As we get ready to usher in a new year, I want to thank you all for making Kelowna a great place to live. It is an honour and a privilege to serve as your mayor, and to work with you to make our city better every day.
I am proud of what we have accomplished together over the past year, and I am optimistic about what we can achieve in the future.
Happy holidays, Kelowna.
Tom Dyas is the mayor of Kelowna.
As we head into the holiday season, many end-of-year festivities will take place. .
It’s no surprise that after a year of tremendous economic uncertainty, a record number of our community members are turning to food banks to meet their needs. In fact, in British Columbia alone, food bank use has increased 51.7% since 2019.
While this is a joyful time of the year, many families are trying to stretch their dollar further. With the demand reaching an all-time high, the need for food banks to be well-stocked has never been more urgent. This is especially true during the holiday season, as more and more families are faced with tough choices, like putting food on the table or celebrating festivities with their loved ones.
That’s why your contribution to Central Okanagan Food Bank will make a significant difference.
To help address the need, members of the community can always stop by the food bank to make a donation. We’re also appreciative of Peter’s Your Independent Grocer in Kelowna, which is once again running its Holiday Food Drive to help us meet seasonal demand.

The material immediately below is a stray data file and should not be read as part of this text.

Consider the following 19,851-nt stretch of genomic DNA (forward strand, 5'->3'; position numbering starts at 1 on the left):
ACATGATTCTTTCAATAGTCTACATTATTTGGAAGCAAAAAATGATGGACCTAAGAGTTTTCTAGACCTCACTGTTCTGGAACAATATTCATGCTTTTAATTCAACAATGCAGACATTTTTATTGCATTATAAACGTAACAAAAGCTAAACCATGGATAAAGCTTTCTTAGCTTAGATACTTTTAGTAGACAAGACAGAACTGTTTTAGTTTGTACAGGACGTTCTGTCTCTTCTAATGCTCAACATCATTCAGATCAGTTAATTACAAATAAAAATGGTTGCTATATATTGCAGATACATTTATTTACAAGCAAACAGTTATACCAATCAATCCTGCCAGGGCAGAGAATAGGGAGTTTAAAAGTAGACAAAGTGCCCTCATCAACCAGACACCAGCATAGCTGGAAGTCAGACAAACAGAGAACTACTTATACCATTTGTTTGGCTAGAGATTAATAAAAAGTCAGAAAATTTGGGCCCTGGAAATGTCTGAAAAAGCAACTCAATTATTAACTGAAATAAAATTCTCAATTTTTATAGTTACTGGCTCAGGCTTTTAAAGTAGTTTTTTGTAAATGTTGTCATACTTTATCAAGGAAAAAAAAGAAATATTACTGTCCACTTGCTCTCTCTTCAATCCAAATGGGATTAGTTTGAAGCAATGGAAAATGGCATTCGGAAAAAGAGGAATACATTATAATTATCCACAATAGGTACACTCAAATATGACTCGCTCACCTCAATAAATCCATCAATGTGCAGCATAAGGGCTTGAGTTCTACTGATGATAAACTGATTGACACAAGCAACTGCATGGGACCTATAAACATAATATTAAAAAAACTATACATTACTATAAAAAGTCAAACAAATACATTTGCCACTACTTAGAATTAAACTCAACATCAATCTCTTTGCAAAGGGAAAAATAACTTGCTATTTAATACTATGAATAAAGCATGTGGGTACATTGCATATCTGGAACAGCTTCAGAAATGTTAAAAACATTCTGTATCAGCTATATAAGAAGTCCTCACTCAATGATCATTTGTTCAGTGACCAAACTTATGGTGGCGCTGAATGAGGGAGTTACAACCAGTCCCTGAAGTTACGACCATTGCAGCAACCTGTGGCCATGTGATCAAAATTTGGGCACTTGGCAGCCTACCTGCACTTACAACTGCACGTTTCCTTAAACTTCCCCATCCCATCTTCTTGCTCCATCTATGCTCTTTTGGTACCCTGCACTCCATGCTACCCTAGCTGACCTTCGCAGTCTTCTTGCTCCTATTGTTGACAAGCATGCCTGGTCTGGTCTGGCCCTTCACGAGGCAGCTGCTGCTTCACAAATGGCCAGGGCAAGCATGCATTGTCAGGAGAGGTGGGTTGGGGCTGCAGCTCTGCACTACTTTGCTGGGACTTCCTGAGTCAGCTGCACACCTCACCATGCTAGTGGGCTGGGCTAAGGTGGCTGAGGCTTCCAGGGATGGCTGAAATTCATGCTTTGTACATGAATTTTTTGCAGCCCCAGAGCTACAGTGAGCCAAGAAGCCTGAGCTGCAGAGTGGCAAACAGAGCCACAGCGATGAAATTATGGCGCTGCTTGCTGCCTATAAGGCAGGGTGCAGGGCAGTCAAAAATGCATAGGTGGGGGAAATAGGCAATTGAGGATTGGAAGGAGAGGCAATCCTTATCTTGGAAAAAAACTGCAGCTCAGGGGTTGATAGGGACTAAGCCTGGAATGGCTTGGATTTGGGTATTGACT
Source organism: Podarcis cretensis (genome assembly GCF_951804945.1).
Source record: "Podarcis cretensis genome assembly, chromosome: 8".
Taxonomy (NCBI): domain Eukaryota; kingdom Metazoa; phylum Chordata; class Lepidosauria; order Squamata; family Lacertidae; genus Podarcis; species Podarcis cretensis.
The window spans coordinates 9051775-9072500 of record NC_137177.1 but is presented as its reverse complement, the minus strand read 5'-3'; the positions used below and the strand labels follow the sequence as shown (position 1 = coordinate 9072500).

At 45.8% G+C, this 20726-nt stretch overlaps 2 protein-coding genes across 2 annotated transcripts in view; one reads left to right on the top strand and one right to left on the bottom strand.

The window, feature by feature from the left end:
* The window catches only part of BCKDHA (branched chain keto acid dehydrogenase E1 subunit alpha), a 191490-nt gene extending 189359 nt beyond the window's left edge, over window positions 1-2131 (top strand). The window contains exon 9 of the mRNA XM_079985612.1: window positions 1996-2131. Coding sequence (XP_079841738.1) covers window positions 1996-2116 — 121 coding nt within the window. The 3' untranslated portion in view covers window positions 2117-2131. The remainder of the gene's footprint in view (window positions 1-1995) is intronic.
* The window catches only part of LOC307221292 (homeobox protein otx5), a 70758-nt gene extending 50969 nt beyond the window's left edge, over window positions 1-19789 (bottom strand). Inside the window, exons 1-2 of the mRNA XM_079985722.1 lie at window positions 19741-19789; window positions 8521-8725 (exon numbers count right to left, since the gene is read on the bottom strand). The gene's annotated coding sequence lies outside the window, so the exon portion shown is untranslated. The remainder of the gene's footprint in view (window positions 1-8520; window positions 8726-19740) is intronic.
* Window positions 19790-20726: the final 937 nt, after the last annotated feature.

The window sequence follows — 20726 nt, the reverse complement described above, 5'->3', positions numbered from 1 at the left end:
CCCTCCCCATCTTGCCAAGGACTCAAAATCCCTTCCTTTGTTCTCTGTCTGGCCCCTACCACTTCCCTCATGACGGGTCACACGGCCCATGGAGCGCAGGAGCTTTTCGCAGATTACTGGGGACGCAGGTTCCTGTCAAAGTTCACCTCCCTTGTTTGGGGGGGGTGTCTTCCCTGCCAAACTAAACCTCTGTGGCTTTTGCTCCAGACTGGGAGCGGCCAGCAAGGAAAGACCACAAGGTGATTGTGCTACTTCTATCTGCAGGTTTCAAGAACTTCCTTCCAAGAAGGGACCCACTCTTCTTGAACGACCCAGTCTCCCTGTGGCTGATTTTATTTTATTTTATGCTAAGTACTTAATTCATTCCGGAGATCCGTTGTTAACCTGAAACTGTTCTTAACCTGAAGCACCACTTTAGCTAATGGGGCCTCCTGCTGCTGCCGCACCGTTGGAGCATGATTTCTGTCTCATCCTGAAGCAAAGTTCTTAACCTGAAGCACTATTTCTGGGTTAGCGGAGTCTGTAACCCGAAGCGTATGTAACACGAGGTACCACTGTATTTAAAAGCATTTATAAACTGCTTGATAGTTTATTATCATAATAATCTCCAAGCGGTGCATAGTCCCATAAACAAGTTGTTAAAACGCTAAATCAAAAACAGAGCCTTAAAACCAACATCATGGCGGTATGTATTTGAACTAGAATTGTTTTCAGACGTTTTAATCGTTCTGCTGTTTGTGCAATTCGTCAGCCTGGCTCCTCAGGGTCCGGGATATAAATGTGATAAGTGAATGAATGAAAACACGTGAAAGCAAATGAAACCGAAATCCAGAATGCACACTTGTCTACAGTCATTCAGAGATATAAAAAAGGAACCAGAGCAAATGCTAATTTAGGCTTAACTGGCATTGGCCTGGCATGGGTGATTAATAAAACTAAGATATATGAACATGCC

The food drive will run Nov. 30 to Dec. 24 at Peter’s Your Independent Grocer in the Capri Centre in Kelowna.
You can help by making food or cash donation in the store. Cash donations will help to keep everything running and keep shelves stocked at the for bak when supplies dwindle.
Some of the food items the food bank is always happy to receive include grains: such as cereals, rice, pasta, oats and granola bars, proteins, such as canned fish, beans, and peanut butter and also canned fruits and vegetables. Pantry staples is demanding include chunky soup, pasta and canned brown beans. Baby items, such as ready-to-feed formula, baby wipes, baby food, diapers re also regularly needed.
Next time you are grocery shopping, consider sharing the gift of food. Grab a few extra items and drop them in the donation bins near the store's entrance. You can also give money at the checkout of your local Independent Grocer.
Your small act of kindness can make a big difference for those in need.
Trina Speiser is with the Central Okanagan Food Bank.
Sunny days for Summerland electrical utility
Summerland is one of five municipalities in B.C. to own and operate an electrical utility—the others being Penticton, Grand Forks, Nelson and New Westminster.
We each buy power wholesale and resell it to local residents and businesses. With the recent opening of the Okanagan’s first utility-scale solar and battery storage facility, Summerland joins Nelson as the only municipalities to produce some of our own electricity to supplement what we purchase wholesale.
The new Summerland Energy Centre, located on the toe of Cartwright Mountain, is a 412kW solar array and 1MW of battery storage, providing a 3.56 MWh power supply. The facility feeds electricity directly to the grid as well as releases stored power when and where it is needed, for example during an outage.